dissembler (n.)

A hypocrite; more precisely, a person who puts on a false front in order to conceal his true motives and thoughts.
Example: He was a dissembler who profited from acting as a champion of seafarers’ rights.

smarty-pants (n.)

A person who wants to appear clever and knowledgeable before others; a know-it-all
Example: He was a smarty-pants who showed his ignorance the more he talked.

mountebank (n.)

One who pretends to be what he is not or to have the ability to do something that he cannot, usually in a showy or flamboyant manner
Example: Only the unthinking will mistake a mountebank for a genius. 

voluble (adj.)

Said of someone who is quick to talk and lengthily at that
Example: He was so voluble he annoyed everyone in the conference room.

patsy (n.)

plural: patsies

One who is easy to cheat, hoodwink, coerce or exploit
Example: Those who don’t stand up for their rights are bound to become patsies.

pedant (n.)

Adjective form: pedantic

One who is too focused on formal rules, procedures, and small details that are not important or essential
Example: Unfortunately for the maritime school, the head of the visiting audit team was a pedant.

grabby (adj.)

Another word for greedy, from the verb “grab” — to seize something suddently and roughly
Example: There is no shortage of grabby individuals in a maritime world fuelled by the love of money.

~ Barista Uno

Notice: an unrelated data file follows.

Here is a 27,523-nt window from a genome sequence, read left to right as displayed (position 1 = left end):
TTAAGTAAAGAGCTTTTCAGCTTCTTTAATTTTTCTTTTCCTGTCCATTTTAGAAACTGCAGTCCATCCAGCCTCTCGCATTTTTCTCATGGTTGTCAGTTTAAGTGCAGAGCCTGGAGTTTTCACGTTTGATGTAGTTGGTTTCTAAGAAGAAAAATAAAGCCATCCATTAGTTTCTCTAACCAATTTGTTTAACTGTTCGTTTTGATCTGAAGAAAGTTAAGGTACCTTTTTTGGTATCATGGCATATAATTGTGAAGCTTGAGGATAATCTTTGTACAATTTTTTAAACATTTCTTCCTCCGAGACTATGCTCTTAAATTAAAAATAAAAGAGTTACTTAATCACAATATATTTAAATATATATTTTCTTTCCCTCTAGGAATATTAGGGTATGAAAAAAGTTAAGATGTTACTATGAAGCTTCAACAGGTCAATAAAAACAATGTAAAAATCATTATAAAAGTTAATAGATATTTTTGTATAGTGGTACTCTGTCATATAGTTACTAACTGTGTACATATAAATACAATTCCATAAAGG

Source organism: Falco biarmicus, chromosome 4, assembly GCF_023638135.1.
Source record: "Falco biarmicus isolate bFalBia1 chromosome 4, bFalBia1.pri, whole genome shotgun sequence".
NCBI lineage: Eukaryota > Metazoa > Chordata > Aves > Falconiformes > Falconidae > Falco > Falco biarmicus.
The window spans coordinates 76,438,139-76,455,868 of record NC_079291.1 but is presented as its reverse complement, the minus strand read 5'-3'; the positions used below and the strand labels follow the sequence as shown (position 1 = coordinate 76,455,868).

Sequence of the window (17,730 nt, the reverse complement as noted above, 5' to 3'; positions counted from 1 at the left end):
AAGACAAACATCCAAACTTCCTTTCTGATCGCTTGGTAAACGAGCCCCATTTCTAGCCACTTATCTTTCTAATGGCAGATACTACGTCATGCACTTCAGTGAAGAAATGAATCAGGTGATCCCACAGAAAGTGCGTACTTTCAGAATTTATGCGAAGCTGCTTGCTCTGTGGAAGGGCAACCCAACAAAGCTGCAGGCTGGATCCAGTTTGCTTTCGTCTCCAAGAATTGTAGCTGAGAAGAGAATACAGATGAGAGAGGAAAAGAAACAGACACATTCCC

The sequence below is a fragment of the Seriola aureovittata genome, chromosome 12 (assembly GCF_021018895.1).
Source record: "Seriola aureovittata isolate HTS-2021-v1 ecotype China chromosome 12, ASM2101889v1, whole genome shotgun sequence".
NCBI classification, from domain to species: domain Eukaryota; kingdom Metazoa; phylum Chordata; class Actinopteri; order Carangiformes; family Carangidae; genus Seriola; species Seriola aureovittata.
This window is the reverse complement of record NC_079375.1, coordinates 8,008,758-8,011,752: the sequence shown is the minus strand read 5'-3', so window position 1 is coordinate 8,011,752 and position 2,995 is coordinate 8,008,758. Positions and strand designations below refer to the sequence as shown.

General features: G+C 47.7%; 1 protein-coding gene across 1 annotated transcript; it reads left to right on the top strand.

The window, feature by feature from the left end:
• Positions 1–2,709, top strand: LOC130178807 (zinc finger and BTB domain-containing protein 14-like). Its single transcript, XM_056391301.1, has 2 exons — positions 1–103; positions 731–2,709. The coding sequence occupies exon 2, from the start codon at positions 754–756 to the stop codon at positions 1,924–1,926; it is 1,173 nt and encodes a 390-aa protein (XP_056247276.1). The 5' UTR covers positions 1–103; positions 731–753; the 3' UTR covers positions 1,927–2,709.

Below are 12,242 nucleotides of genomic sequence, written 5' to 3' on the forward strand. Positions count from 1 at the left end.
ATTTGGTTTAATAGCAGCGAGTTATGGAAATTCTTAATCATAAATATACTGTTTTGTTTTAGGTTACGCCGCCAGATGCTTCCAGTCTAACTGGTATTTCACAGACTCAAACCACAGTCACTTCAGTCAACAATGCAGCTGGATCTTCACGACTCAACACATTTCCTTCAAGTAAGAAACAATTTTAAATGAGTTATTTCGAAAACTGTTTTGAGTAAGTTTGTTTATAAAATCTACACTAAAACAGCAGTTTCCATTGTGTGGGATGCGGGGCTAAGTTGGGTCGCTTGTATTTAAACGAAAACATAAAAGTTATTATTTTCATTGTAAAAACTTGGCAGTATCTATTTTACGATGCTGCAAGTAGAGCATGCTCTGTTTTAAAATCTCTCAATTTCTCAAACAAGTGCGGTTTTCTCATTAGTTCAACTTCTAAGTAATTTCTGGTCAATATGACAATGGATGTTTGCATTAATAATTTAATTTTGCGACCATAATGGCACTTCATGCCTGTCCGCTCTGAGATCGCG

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A final word on the theft of seafarer remittances

A final word on the theft of seafarer remittances

This is my last blog post about the decades-old scam involving the theft of dollars sent home by Filipino seafarers. No, the problem has not gone away. On the contrary, dishonest manning agents continue to skim money from the remittances of the men and woman who toil at sea.

READ MORE: Crewing agents as money changers

I have decided to end my rantings on the subject for a practical reason: nobody cares. Not the unions. Not the maritime charities. And certainly not the two-bit maritime journalists in Manila who spend more time kissing ass than writing about the abuses perpetrated against seafarers. All are as silent on the subject as the dead lying peacefully in cemeteries.

The seafarers themselves seem not to care. They will post selfies and talk about jobs on social media, but they dare not raise their voice on the dollar theft. No seafarer wants to be seen as a maverick. Besides, seafarers probably think that it’s no big deal. What does it matter if a manning agent shaves off a peso or two from the prevailing dollar-to-peso conversion rate and keeps the difference? What seafarers don’t realise is that unscrupulous agents, collectively, are skimming off millions of dollars annually from their remittances.

READ MORE: Filipino seafarers short-changed big time on remittances

All this points to a grievously damaged culture where cheating and taking advantage of seafarers are considered normal. The British writer Edward Carpenter (1844–1929) said it well in his 1889 essay, ‘Defence of Criminals – Criticism of Immorality’:

“When the ideal of Society is material gain or possession, as it is largely to-day, the object of its special condemnation is the thief — not the rich thief, for he is already in possession and therefore respectable, but the poor thief.”

No doubt, there are many respectable folks in maritime Manila.

NOTE: I have not completely given up on the remittance scam issue. I will be writing about it in a book I am working on and in another that is in the pipeline.

~ Barista Uno